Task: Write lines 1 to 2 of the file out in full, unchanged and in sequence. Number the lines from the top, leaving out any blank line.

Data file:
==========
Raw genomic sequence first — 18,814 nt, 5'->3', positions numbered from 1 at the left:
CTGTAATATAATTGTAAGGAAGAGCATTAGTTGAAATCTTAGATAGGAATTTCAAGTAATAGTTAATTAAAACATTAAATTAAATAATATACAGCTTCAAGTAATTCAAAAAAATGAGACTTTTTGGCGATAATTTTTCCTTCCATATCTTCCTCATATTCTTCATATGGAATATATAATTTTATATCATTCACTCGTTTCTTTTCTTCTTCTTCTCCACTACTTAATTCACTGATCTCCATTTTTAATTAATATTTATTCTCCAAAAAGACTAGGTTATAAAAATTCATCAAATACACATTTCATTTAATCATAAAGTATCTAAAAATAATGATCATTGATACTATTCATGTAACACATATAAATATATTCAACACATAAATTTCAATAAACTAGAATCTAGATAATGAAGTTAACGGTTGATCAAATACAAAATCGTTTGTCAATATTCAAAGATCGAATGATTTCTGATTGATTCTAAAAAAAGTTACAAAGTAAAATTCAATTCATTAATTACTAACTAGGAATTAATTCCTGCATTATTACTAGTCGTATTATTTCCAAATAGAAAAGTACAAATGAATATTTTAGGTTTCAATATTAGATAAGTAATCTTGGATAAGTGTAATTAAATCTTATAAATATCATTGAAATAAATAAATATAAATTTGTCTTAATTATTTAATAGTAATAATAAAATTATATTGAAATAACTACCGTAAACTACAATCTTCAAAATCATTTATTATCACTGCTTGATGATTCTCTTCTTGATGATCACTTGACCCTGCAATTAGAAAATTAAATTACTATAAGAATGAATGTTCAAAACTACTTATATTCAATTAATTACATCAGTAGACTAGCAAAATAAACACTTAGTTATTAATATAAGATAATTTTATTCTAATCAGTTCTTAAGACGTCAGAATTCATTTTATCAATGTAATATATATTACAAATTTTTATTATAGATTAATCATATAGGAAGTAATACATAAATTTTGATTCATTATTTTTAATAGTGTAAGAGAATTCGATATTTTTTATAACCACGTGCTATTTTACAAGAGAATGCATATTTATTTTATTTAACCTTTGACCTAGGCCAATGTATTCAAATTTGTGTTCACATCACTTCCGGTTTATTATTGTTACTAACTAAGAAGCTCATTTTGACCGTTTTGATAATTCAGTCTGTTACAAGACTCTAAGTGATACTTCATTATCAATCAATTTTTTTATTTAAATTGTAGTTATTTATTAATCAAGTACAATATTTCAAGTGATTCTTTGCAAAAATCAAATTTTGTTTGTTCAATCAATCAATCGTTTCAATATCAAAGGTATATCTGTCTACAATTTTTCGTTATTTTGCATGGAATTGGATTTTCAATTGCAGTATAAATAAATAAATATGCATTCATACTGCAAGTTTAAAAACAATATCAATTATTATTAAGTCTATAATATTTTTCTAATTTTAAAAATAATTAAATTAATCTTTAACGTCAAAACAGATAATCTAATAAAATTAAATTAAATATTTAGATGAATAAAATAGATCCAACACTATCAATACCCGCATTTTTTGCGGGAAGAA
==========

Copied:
Raw genomic sequence first — 18,814 nt, 5'->3', positions numbered from 1 at the left:
CTGTAATATAATTGTAAGGAAGAGCATTAGTTGAAATCTTAGATAGGAATTTCAAGTAATAGTTAATTAAAACATTAAATTAAATAATATACAGCTTCAAGTAATTCAAAAAAATGAGACTTTTTGGCGATAATTTTTCCTTCCATATCTTCCTCATATTCTTCATATGGAATATATAATTTTATATCATTCACTCGTTTCTTTTCTTCTTCTTCTCCACTACTTAATTCACTGATCTCCATTTTTAATTAATATTTATTCTCCAAAAAGACTAGGTTATAAAAATTCATCAAATACACATTTCATTTAATCATAAAGTATCTAAAAATAATGATCATTGATACTATTCATGTAACACATATAAATATATTCAACACATAAATTTCAATAAACTAGAATCTAGATAATGAAGTTAACGGTTGATCAAATACAAAATCGTTTGTCAATATTCAAAGATCGAATGATTTCTGATTGATTCTAAAAAAAGTTACAAAGTAAAATTCAATTCATTAATTACTAACTAGGAATTAATTCCTGCATTATTACTAGTCGTATTATTTCCAAATAGAAAAGTACAAATGAATATTTTAGGTTTCAATATTAGATAAGTAATCTTGGATAAGTGTAATTAAATCTTATAAATATCATTGAAATAAATAAATATAAATTTGTCTTAATTATTTAATAGTAATAATAAAATTATATTGAAATAACTACCGTAAACTACAATCTTCAAAATCATTTATTATCACTGCTTGATGATTCTCTTCTTGATGATCACTTGACCCTGCAATTAGAAAATTAAATTACTATAAGAATGAATGTTCAAAACTACTTATATTCAATTAATTACATCAGTAGACTAGCAAAATAAACACTTAGTTATTAATATAAGATAATTTTATTCTAATCAGTTCTTAAGACGTCAGAATTCATTTTATCAATGTAATATATATTACAAATTTTTATTATAGATTAATCATATAGGAAGTAATACATAAATTTTGATTCATTATTTTTAATAGTGTAAGAGAATTCGATATTTTTTATAACCACGTGCTATTTTACAAGAGAATGCATATTTATTTTATTTAACCTTTGACCTAGGCCAATGTATTCAAATTTGTGTTCACATCACTTCCGGTTTATTATTGTTACTAACTAAGAAGCTCATTTTGACCGTTTTGATAATTCAGTCTGTTACAAGACTCTAAGTGATACTTCATTATCAATCAATTTTTTTATTTAAATTGTAGTTATTTATTAATCAAGTACAATATTTCAAGTGATTCTTTGCAAAAATCAAATTTTGTTTGTTCAATCAATCAATCGTTTCAATATCAAAGGTATATCTGTCTACAATTTTTCGTTATTTTGCATGGAATTGGATTTTCAATTGCAGTATAAATAAATAAATATGCATTCATACTGCAAGTTTAAAAACAATATCAATTATTATTAAGTCTATAATATTTTTCTAATTTTAAAAATAATTAAATTAATCTTTAACGTCAAAACAGATAATCTAATAAAATTAAATTAAATATTTAGATGAATAAAATAGATCCAACACTATCAATACCCGCATTTTTTGCGGGAAGAA